I just have a lot to say.
November 26th, 2017

War Eagle, Daddy

I miss Daddy most when Auburn wins.

I miss him every day. I miss him when I sit behind the desk he built for Mama. I miss him when I smell Vick’s Vapor Rub. 

But I miss him most when Auburn wins, especially when they win spectacularly.

He was a likeable feller who was passionate about Auburn University in the 60s and 70s, when it seemed everybody was a Bama fan. We listened to “Your Auburn Radio Network” from our backyard on Decatur Street, while Daddy cleaned the catfish that he caught that morning, which Mama would later fry for supper. Auburn would score, and he and his three girls would whoop and holler. He would throw his arms up, dance a jig, and yell, “Touchdown, Auburn!” His right arm was crooked from a childhood break that was set incorrectly.

He was devoted to his Tigers (both Auburn and Dothan High), but he was generally and genuinely a fan of football. He shouted “Roll Tide!” at least twice. He and Mama went to New Orleans with Bama friends to watch Alabama win the Sugar Bowl in 1975 (v. Penn State) and in 1977 (v. Ohio State). I remember watching the game at home with Little Granny and cheering for Penn State. He taught me later, “We want Bama to win. It’s fun to beat them, because they’re good.”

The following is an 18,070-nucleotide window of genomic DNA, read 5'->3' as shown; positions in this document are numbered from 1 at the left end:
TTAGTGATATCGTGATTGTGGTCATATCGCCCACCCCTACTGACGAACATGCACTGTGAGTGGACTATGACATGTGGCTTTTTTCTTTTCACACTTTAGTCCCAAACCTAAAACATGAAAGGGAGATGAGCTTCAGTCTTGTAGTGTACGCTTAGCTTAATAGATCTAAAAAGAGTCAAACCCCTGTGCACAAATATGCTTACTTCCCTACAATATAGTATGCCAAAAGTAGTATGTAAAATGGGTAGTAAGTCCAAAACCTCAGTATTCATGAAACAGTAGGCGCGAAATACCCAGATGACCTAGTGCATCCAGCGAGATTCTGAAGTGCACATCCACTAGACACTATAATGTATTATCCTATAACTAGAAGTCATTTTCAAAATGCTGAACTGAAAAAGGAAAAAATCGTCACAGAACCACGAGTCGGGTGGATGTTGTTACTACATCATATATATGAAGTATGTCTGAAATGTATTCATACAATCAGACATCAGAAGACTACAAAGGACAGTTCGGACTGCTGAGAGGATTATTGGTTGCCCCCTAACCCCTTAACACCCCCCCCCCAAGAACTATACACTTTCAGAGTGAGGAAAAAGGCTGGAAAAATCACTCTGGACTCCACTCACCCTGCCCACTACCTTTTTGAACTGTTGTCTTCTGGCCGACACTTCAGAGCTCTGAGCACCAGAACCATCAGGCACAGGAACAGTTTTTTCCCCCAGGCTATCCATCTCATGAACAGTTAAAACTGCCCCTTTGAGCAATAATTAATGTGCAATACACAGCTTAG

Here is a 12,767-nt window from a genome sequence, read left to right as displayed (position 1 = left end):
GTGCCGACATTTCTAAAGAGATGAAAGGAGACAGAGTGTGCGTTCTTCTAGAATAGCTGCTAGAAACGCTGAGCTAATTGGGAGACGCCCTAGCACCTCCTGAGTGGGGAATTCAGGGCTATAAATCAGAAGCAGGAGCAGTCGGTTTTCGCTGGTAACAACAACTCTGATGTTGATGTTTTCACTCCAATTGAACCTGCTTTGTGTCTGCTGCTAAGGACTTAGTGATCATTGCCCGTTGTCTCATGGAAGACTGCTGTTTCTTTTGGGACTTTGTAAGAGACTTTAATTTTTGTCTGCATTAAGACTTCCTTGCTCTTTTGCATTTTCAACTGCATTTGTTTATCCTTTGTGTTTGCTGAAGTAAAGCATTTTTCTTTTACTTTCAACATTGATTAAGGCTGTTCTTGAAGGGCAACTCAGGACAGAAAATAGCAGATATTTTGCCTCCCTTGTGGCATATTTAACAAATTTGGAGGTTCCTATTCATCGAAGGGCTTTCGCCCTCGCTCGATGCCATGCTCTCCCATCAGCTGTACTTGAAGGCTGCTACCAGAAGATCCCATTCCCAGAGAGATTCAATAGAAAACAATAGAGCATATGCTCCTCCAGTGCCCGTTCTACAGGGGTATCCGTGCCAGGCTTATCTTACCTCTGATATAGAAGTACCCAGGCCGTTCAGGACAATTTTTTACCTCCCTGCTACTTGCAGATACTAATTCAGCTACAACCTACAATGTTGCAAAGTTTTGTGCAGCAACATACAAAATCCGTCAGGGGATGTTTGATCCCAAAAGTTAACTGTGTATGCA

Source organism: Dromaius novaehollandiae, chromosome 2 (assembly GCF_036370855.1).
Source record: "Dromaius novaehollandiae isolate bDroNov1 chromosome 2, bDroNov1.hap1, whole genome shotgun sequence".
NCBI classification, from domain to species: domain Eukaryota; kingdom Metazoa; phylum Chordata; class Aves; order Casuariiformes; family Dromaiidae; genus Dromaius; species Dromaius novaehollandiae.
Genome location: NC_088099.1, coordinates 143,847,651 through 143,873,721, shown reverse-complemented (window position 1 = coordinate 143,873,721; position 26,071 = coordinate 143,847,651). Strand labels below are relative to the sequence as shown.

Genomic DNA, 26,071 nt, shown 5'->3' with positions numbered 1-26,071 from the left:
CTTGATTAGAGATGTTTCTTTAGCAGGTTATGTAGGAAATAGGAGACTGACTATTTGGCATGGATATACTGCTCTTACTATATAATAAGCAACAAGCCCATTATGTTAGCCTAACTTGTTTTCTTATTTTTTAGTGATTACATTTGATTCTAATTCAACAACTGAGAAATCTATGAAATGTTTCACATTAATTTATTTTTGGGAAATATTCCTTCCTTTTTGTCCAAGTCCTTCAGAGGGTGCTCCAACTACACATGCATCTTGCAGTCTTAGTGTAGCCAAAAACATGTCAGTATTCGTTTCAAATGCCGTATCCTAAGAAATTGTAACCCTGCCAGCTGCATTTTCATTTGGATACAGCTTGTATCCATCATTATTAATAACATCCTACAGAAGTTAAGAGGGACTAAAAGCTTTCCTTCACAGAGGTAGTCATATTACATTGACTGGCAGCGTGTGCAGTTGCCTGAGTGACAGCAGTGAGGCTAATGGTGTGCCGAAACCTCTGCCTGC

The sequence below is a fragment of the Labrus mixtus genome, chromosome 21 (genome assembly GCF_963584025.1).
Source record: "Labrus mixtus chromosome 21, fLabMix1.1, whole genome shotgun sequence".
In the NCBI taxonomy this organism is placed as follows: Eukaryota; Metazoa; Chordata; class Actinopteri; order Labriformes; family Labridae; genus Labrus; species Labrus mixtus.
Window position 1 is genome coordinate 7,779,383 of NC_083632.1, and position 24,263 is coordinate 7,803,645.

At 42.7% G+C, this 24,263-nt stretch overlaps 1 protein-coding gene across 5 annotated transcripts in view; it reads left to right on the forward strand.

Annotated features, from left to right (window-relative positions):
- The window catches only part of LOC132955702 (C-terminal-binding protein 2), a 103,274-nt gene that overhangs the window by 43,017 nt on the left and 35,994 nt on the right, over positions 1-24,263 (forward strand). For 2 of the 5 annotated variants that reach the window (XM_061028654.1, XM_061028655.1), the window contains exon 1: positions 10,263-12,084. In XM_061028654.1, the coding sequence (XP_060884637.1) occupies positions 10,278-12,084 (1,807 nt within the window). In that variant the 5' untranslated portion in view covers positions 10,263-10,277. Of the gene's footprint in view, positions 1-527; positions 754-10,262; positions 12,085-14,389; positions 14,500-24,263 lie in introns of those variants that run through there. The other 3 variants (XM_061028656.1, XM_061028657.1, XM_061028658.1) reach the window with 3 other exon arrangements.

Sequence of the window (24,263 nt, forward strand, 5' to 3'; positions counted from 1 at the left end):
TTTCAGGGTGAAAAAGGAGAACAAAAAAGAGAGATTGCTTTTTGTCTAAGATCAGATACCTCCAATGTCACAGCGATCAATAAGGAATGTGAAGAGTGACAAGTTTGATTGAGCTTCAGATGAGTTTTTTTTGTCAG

He was a gracious loser and a gosh-awful winner. He could take it (he was faithful in 1976 when Doug Barfield’s team won only three games); but, boy howdy, he could dish it out. (God bless the friends who suffered through “Punt, Bama, Punt!” ad nauseam in 1972, when Auburn won 17-16.)   

The friends, in turn, righteously harassed him the next year when Bama won 35 to zip. 

He never saw an AU win in the Iron Bowl again.

He never heard Jim Fyffe holler, “TOUCHDOWWWN AUBUUURN!!! He never said, “Fear the thumb.” He didn’t know Bo.

“If Daddy had lived . . .” is the mantra my sisters and I have hummed for four decades. If Daddy had lived past 1978, I am certain that he would not be alive today. I am certain he would not have survived past January 2011. First, his Auburn elected one of his granddaughters (whom he never knew) to be their Miss Homecoming that season. Then, they rallied from a 21-point deficit at halftime to surprise Alabama (and everybody else) with an Iron Bowl upset. Finally, they went on to beat the Oregon Ducks in the Fiesta Bowl for the BCS National Championship.

The jubilation of those combined events would have taken him straight to Glory; for without a doubt, life on Earth could not surpass that. He would not have lived until 2013 to fall to his knees at the Hail Mary against Georgia nor praise the miracle against Alabama. He would not have been here to toot his horn over the triumph of the Great Comeback Year.

Auburn football soars and plummets. Yet, it is when it rises that my heart aches.  

‘Cause I miss Daddy most when Auburn wins.